I started my pivot in September 2012 towards startups and entrepreneurship. I was in the throws of building Body Boss, and was helping another entrepreneur launch his startup. The energy and action was exhilarating, so I took those experiences to fuel Entrepreneurial Ninja. In fact, I remember responding to a David Cummings post about part-timing a startup – “Bootstrappers, we don’t have it easy, but Magic Pens gives us hope!
It’s amazing reflecting on the journey from the beginning.

I’ve overcome a lot, and I’ve adapted perhaps even more. (Just like a startup!) I used to hate writing and reading till I shifted the context. And perhaps that’s the most important lesson from Post 1 to 300 – I’ve consistently approached my curiosity by shifting context and doing.

Looking forward to the next 100 and beyond.
I’ve had a couple wantrepreneurs ask me recently what administrative tools to use – email, website, CRM, etc. to which I’m happy to help with. However, those are all moot points compared to the most important question of all – How can you build a business around the product or service?
Of course, I’m speaking broadly when I say “how can you”, “build a business”, “around the product or service”. I break up the question this way to capture the most important facets of starting a company –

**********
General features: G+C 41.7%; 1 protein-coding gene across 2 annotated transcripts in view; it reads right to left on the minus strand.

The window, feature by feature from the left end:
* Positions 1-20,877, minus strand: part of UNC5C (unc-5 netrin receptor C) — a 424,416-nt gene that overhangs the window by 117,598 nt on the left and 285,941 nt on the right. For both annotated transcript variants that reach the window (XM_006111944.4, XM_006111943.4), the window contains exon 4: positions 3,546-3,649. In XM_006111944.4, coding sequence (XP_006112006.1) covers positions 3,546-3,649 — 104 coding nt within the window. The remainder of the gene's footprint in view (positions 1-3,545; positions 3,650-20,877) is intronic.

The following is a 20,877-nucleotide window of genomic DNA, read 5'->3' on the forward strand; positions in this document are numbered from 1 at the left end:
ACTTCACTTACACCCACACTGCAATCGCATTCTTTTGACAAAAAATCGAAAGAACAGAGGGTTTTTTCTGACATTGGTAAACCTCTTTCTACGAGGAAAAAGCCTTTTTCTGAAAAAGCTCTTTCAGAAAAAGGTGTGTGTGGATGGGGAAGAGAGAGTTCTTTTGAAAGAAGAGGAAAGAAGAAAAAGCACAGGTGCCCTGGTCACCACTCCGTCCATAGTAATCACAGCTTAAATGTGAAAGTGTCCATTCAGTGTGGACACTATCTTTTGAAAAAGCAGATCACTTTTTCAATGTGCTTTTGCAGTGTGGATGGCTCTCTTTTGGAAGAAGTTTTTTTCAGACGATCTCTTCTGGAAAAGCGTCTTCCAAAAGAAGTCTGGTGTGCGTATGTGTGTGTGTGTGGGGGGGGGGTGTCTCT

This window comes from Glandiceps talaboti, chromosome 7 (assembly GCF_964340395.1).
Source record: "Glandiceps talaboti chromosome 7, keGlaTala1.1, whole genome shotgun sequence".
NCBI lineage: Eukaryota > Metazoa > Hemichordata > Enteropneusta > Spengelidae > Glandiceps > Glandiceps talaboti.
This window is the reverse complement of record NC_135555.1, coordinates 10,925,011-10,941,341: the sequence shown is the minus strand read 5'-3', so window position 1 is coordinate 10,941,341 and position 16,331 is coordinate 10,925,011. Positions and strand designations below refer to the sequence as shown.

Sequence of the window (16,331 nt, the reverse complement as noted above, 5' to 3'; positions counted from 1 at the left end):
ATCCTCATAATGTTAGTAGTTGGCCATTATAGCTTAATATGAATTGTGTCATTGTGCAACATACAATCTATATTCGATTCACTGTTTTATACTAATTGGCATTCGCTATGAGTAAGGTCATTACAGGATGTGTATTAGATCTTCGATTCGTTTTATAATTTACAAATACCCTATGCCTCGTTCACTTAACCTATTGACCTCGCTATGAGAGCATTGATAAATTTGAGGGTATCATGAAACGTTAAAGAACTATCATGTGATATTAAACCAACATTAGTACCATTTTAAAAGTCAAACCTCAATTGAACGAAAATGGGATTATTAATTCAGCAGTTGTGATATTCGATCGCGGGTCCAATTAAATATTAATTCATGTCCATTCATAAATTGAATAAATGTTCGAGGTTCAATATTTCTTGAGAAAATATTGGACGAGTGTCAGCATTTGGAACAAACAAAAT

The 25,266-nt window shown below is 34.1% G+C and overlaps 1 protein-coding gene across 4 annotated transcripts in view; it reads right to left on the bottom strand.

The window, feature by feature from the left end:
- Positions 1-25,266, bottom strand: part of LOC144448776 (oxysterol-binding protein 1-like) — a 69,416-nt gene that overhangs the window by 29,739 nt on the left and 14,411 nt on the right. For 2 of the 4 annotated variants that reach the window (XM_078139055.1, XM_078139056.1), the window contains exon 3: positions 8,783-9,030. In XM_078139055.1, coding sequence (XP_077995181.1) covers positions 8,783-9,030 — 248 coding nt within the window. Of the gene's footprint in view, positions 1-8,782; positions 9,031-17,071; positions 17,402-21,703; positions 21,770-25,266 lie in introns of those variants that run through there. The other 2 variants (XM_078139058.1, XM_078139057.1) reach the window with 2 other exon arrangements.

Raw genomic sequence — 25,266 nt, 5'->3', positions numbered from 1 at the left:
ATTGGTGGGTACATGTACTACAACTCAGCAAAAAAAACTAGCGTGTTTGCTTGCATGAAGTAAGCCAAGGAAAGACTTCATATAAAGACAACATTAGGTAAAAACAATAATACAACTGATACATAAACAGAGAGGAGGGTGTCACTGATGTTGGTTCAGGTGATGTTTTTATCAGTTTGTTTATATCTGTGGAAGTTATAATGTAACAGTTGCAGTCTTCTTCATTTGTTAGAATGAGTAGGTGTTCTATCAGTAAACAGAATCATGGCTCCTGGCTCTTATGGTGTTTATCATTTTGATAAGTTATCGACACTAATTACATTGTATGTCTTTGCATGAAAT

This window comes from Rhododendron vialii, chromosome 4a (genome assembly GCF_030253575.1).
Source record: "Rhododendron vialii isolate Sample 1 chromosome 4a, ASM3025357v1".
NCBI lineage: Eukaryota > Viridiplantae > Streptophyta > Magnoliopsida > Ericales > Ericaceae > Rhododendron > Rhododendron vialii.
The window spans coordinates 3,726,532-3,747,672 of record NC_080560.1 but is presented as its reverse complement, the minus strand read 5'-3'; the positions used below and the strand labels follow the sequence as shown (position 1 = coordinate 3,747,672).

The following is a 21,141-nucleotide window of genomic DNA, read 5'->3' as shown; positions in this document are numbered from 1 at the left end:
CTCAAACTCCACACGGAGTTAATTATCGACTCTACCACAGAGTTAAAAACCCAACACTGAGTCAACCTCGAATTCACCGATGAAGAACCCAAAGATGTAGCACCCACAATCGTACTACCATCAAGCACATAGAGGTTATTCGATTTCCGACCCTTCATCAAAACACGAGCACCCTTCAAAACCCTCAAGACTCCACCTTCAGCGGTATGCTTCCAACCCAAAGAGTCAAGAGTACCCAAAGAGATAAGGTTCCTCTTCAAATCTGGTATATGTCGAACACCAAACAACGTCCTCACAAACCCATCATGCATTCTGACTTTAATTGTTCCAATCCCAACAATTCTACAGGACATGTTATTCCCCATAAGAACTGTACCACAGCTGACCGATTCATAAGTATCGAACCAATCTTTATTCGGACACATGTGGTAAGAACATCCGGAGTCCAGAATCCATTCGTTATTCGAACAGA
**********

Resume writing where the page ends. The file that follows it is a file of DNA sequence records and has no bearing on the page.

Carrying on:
• “How can you…” – the entrepreneur (or team) referred here. This includes experience, skills, network, and emotional capacities of the entrepreneur or the co-founding team. The “how” touches, too, on the execution.
  • “…build a business…” – is there is a sizeable market? Is there a trajectory for success? Are there competitors? Are there other pieces required to build and sustain a business?
  • “…around the product or service” – this one is pretty self-explanatory – do you have a product, or are you still building it? Do you have an MVP? This also includes patentable/ defensible facets. Let me point out the word “around,” too, because it’s likely the product/ service will pivot. The core of any product/ service is critical here with flexibility on how that core delivers value.
  • “How can you build a business around the product or service?” – Successful ventures require the ability to bring it all together –execution (“how”). Each facet is powerful on its own, but rarely enough to build something meaningful and sustaining.